Tale of Ethiopia Landslide Survivor

A garbage dump landslide on the outskirts of the Ethiopian capital, Addis Ababa killed hundreds of people last week. (Photo: AFP)


Desperate Choice of Ethiopia Landslide Survivor: Run or Die

Addis Ababa – One minute, Zemed Derib stood negotiating with her precocious siblings who had locked themselves inside their uncle’s home as a prank.

The next, the playful scene gave way to horror as the hillside of the rubbish dump above them collapsed.

With terrified screams of neighbours filling the air, Zemed abandoned her doomed sisters and took to her heels, outrunning the torrent of fetid dirt that swallowed homes and killed at least 113 people in Africa’s second most-populous country, Ethiopia.

“I ran away, but finally, when I turn my face, nothing was there. Everything changed into black,” Zemed said as she sat clutching a portrait of her mother Yeshi Beyene, one of the victims of the disaster at Koshe, the country’s largest rubbish dump situated on the outskirts of the capital Addis Ababa.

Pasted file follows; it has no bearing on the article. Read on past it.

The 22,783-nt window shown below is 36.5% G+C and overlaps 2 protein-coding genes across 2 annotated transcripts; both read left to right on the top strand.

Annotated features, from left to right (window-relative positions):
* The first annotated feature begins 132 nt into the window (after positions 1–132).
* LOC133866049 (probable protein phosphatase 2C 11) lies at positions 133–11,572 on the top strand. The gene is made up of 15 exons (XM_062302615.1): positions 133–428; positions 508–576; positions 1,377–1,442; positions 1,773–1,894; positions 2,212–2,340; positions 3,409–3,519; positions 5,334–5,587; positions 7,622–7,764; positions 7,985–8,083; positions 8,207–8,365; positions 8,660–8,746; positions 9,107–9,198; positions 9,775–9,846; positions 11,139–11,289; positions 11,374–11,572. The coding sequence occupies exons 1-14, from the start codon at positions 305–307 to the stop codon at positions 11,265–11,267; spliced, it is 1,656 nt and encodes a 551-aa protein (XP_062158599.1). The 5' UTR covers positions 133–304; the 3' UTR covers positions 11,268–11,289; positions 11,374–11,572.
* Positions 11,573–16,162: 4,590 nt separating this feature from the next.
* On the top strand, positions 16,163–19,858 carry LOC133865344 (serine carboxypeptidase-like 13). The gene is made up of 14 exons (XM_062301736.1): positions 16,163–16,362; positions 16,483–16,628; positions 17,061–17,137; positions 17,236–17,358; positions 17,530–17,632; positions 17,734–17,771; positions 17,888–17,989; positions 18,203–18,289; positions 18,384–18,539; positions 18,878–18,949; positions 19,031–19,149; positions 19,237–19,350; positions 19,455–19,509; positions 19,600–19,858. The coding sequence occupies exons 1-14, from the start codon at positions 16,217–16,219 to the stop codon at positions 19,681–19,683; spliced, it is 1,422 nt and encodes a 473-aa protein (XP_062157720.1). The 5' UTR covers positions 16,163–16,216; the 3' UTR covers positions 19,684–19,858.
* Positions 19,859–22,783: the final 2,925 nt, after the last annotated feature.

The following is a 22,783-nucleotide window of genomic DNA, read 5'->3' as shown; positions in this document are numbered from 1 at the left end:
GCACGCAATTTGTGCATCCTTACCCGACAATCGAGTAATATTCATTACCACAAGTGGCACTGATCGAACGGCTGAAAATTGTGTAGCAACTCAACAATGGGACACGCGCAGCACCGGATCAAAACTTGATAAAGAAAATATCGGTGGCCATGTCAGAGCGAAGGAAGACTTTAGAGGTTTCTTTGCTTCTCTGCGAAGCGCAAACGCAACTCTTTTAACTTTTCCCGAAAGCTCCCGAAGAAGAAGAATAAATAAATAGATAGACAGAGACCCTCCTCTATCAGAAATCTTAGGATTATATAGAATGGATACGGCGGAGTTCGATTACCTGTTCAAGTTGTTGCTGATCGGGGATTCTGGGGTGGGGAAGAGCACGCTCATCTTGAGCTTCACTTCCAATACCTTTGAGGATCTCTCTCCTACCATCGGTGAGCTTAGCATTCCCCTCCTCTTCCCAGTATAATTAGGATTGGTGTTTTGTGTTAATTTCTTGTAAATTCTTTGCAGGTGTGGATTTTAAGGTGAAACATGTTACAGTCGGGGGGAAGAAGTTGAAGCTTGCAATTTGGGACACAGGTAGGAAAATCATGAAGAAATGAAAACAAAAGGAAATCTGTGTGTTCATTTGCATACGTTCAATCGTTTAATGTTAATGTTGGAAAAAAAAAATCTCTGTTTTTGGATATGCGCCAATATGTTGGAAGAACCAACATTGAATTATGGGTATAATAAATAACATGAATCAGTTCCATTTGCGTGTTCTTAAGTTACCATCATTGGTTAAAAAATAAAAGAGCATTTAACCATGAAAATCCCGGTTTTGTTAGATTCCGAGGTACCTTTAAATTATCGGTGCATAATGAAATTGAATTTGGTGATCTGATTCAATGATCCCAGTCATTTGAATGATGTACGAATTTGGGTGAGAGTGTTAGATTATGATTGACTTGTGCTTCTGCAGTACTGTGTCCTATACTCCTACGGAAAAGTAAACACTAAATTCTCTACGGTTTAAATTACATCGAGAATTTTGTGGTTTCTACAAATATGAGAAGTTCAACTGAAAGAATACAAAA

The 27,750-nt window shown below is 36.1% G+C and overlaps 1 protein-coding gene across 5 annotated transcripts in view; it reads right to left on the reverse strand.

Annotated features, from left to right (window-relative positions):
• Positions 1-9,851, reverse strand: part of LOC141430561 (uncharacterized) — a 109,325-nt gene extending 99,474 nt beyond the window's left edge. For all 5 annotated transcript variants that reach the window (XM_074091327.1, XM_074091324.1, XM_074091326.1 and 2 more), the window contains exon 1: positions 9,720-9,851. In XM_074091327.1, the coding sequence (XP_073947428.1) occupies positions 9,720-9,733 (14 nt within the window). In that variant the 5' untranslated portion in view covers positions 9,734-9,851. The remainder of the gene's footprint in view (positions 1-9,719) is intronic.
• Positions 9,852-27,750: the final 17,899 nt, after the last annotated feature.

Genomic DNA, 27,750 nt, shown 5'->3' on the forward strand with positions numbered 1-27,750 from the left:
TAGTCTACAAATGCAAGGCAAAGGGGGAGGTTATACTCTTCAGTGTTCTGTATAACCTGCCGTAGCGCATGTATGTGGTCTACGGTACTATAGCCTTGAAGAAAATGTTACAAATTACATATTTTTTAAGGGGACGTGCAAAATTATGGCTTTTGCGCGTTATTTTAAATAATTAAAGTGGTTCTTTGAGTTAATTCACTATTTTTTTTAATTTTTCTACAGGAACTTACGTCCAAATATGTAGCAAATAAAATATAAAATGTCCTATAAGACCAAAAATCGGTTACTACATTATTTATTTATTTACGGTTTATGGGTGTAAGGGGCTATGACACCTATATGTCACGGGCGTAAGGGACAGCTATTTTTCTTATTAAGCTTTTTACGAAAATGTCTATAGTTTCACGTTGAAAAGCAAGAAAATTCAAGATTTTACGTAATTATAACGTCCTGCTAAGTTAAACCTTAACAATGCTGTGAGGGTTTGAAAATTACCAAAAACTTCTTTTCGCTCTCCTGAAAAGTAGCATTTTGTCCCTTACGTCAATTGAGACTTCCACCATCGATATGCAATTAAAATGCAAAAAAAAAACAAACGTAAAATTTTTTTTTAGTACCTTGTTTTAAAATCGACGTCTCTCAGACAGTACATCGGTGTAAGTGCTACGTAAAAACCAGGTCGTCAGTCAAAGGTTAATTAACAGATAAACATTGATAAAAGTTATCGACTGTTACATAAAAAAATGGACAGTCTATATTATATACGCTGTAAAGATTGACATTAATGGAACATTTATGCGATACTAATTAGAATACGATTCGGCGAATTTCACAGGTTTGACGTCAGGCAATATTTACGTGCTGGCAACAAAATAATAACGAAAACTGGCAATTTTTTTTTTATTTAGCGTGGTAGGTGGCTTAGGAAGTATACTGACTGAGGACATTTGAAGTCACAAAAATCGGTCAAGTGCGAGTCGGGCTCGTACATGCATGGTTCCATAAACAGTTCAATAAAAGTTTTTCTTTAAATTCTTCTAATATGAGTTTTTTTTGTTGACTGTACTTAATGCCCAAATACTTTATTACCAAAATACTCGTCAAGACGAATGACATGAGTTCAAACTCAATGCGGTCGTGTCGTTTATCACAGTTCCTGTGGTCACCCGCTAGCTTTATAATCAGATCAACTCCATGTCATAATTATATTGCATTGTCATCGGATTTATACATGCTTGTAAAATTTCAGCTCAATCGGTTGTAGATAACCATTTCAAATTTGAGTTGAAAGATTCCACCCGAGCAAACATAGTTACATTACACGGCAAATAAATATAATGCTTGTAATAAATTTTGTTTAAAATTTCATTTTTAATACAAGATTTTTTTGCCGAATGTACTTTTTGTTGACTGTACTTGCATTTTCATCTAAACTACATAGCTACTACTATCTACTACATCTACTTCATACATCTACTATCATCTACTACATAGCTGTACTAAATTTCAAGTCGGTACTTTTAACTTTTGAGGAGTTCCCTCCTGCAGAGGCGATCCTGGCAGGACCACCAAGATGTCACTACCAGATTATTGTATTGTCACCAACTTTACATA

On Saturday, a week after the tragedy, men in face masks and rubber aprons waited for excavators to move aside the waste to carry out their search for the dead.

Zemed, wearing all black, is mourning the loss of seven relatives, including her three younger sisters and a baby girl born days earlier who had not yet been named.

Zemed’s family lived among a community of hundreds who had built homes on the side of Koshe’s main slope and spent their days scavenging for valuable rubbish trucked in from neighbourhoods around this city of about four million people.

- Accident waiting to happen? -

The settlement is now buried under a wall of black muck and the landslide left a jagged, crescent-shaped cut in the side of the landfill’s rise.

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